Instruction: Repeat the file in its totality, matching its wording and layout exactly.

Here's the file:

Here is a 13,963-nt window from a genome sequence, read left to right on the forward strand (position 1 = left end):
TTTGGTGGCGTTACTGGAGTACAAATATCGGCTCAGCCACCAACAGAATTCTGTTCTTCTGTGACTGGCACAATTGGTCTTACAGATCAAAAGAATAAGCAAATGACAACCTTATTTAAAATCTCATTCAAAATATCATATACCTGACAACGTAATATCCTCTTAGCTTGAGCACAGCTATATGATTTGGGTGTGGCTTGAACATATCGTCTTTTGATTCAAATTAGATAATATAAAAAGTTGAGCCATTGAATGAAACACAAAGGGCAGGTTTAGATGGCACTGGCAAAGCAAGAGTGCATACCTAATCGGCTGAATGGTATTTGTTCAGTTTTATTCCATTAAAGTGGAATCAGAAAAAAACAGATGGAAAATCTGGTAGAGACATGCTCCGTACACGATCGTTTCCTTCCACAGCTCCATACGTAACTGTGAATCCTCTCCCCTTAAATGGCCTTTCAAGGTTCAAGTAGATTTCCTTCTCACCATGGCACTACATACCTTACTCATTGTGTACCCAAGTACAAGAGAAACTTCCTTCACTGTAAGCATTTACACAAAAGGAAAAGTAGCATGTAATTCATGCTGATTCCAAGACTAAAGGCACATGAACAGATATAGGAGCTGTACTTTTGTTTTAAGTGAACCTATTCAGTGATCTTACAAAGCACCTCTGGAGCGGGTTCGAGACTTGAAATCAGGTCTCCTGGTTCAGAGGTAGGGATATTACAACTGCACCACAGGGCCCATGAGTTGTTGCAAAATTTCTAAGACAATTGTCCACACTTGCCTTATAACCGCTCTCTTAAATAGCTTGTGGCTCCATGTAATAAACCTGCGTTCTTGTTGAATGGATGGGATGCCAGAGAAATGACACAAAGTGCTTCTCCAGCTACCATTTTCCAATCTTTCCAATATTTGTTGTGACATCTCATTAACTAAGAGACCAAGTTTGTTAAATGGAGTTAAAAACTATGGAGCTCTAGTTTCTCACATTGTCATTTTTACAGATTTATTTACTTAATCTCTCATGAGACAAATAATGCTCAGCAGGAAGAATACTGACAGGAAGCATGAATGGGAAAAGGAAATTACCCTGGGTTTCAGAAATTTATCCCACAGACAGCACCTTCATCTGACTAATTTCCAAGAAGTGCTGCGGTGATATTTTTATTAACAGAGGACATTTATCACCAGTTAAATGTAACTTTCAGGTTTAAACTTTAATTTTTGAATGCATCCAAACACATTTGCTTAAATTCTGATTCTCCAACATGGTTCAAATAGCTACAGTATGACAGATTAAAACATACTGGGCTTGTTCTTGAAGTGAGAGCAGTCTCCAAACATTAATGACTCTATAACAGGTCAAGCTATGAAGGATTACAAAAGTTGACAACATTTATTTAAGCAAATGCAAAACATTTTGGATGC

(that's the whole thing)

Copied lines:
Here is a 13,963-nt window from a genome sequence, read left to right on the forward strand (position 1 = left end):
TTTGGTGGCGTTACTGGAGTACAAATATCGGCTCAGCCACCAACAGAATTCTGTTCTTCTGTGACTGGCACAATTGGTCTTACAGATCAAAAGAATAAGCAAATGACAACCTTATTTAAAATCTCATTCAAAATATCATATACCTGACAACGTAATATCCTCTTAGCTTGAGCACAGCTATATGATTTGGGTGTGGCTTGAACATATCGTCTTTTGATTCAAATTAGATAATATAAAAAGTTGAGCCATTGAATGAAACACAAAGGGCAGGTTTAGATGGCACTGGCAAAGCAAGAGTGCATACCTAATCGGCTGAATGGTATTTGTTCAGTTTTATTCCATTAAAGTGGAATCAGAAAAAAACAGATGGAAAATCTGGTAGAGACATGCTCCGTACACGATCGTTTCCTTCCACAGCTCCATACGTAACTGTGAATCCTCTCCCCTTAAATGGCCTTTCAAGGTTCAAGTAGATTTCCTTCTCACCATGGCACTACATACCTTACTCATTGTGTACCCAAGTACAAGAGAAACTTCCTTCACTGTAAGCATTTACACAAAAGGAAAAGTAGCATGTAATTCATGCTGATTCCAAGACTAAAGGCACATGAACAGATATAGGAGCTGTACTTTTGTTTTAAGTGAACCTATTCAGTGATCTTACAAAGCACCTCTGGAGCGGGTTCGAGACTTGAAATCAGGTCTCCTGGTTCAGAGGTAGGGATATTACAACTGCACCACAGGGCCCATGAGTTGTTGCAAAATTTCTAAGACAATTGTCCACACTTGCCTTATAACCGCTCTCTTAAATAGCTTGTGGCTCCATGTAATAAACCTGCGTTCTTGTTGAATGGATGGGATGCCAGAGAAATGACACAAAGTGCTTCTCCAGCTACCATTTTCCAATCTTTCCAATATTTGTTGTGACATCTCATTAACTAAGAGACCAAGTTTGTTAAATGGAGTTAAAAACTATGGAGCTCTAGTTTCTCACATTGTCATTTTTACAGATTTATTTACTTAATCTCTCATGAGACAAATAATGCTCAGCAGGAAGAATACTGACAGGAAGCATGAATGGGAAAAGGAAATTACCCTGGGTTTCAGAAATTTATCCCACAGACAGCACCTTCATCTGACTAATTTCCAAGAAGTGCTGCGGTGATATTTTTATTAACAGAGGACATTTATCACCAGTTAAATGTAACTTTCAGGTTTAAACTTTAATTTTTGAATGCATCCAAACACATTTGCTTAAATTCTGATTCTCCAACATGGTTCAAATAGCTACAGTATGACAGATTAAAACATACTGGGCTTGTTCTTGAAGTGAGAGCAGTCTCCAAACATTAATGACTCTATAACAGGTCAAGCTATGAAGGATTACAAAAGTTGACAACATTTATTTAAGCAAATGCAAAACATTTTGGATGC